In order to describe the conditions between nodes (e.g. — shaft↔shaft, shaft↔bearing, shaft↔gear body, etc.), simple analogue models such as heat transfer through a plain wall or heat transfer through a cylinder are used in line with Greiner (Ref. 12) wherever possible. If not applicable, substitute models are taken.

In the following, the distribution of the load-dependent gear loss to the contacting meshing partners and the calculation of thermal conductance between tooth flank↔oil and tooth flank↔tooth body are explained in more detail.

Distribution of Load-Dependent Gear Loss between Gears

Apparent power loss is fully converged to heat. Thus, the load-dependent gear loss is modelled as a heat source located between the tooth flanks of the contacting meshing partners. According to the model based on (Refs. 2, 30), the heat is distributed proportionally to the tangential velocities vt1,2 and material parameters b1,2 of the contact partners:


Due to the high sliding speeds and thus high tangential velocities in worm gears, a typical heat distribution is about Q1/Q2 ≈ 0.8/0.2, whereas for spur gears the heat distribution is about up to Q1/Q2 ≈ 0.6/0.4.

Since the contact line of the meshing gears is diametrically changing as it travels from the tooth root to the tooth tip, and thus the sliding velocity is changing, 100 different meshing positions are calculated as per Eq. (22), and subsequently averaged. This allows the specific changing sliding velocity to be considered.

Thermal conductance tooth flank↔oil. When the gearbox is dip-lubricated, a model is needed to calculate thermal conductance between the tooth flank and oil. Since the worm shaft and worm wheel have fundamentally different geometries, distinct models are used depending on the gear in question.

With regard to the worm shaft, a Nusselt correlation of a rotating cylinder according to Changenet et al. (Ref. 4) is used in order to determine the heat transfer coefficient α:

Figure 4: Simplified surface of the worm shaft (d) consisting of teeth tip surface (a), teeth flank surface (b) and teeth root surface (c).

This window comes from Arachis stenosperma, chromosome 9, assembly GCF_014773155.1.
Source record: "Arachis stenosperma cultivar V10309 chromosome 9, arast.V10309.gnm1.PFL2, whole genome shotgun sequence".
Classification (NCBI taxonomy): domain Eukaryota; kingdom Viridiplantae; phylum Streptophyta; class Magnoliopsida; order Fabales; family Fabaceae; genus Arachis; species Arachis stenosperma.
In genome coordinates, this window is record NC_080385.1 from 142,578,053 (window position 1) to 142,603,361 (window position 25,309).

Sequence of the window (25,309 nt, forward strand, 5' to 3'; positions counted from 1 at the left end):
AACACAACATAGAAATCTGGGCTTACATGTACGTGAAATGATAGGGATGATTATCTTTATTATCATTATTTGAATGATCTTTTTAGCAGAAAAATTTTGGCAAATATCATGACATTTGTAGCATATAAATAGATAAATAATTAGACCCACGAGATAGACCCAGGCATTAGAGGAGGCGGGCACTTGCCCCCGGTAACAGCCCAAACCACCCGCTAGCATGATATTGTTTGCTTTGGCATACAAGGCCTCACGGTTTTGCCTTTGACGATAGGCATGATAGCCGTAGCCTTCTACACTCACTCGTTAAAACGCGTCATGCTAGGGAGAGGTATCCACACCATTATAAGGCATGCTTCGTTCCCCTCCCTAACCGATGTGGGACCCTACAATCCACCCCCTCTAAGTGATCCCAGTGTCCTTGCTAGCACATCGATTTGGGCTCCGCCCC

The interacting surface A is assumed by a simplified surface of the worm shaft consisting of the teeth tip surface (a), teeth flank surface (b) and teeth root surface (c) (Fig. 4). Since the rotation of a simplified cylinder surface will cause less turbulence in the oil than the actual geometry of the worm shaft, an underestimation of the heat transfer coefficient is expected.

According to Changenet at al. (Ref. 4), the thermal conductance between the worm wheel tooth flank and the oil is approached by Blok’s centrifugal flying-off theory:


Thermal conductance tooth flank ↔ tooth. The thermal conductance between the tooth flank and the tooth body can be described using the analogue model of heat transfer through a plain wall. The interacting surface is represented by the effective tooth surface Aeff. It is calculated by the active tooth surface Aact multiplied by a factor depending on the gear ratio.

Depending on the gear in question, the active tooth surface is the assumed cumulated tooth contact surface during meshing of either the worm shaft or wheel (cf. Fig. 5).

Figure 5: Assumed active tooth surface of the worm shaft (a) and the worm wheel (b).

Since the worm shaft and the worm wheel have a different number of teeth, a single tooth passes the contact more or less frequently, depending on the gear under consideration. Using the worm shaft as a reference, the teeth of the worm wheel pass the contact less frequently. This means that the time for heat dissipation is greater, which can equally be seen as the transferred heat being distributed over a larger surface. Seitzinger (Ref. 34) investigates the heating of spur gears and develops a simple empirical model that considers this particular issue, using a single factor depending on the gear ratio u. In the simulation program, Eq. (31) is used:


A more detailed explanation of the build of a worm gear’s thermal network is found in (Ref. 28).


The efficiency and heat balance model developed was validated by numerous measurements of different worm gearboxes with different center distances a from 40 to 200mm and gear ratios u from 5 to 63.

Heat balance calculations were performed using the TNM, taking into account the nodalization and determination of thermal conductances, as shown previously.

With regard to efficiency, both the empirical and semi-analytic model described earlier are compared with measurements. Figure 6 shows that the simulation and measurement results are very close to each other. Eighty-two percent of the simulation results lie within a deviation of less than ten percent, which is illustrated by the dashed line.

Figure 6: Comparison of experimental and simulated efficiency data of different worm gearboxes and operating points.
Figure 7: Comparison of measured and simulated component temperatures of different worm gearboxes.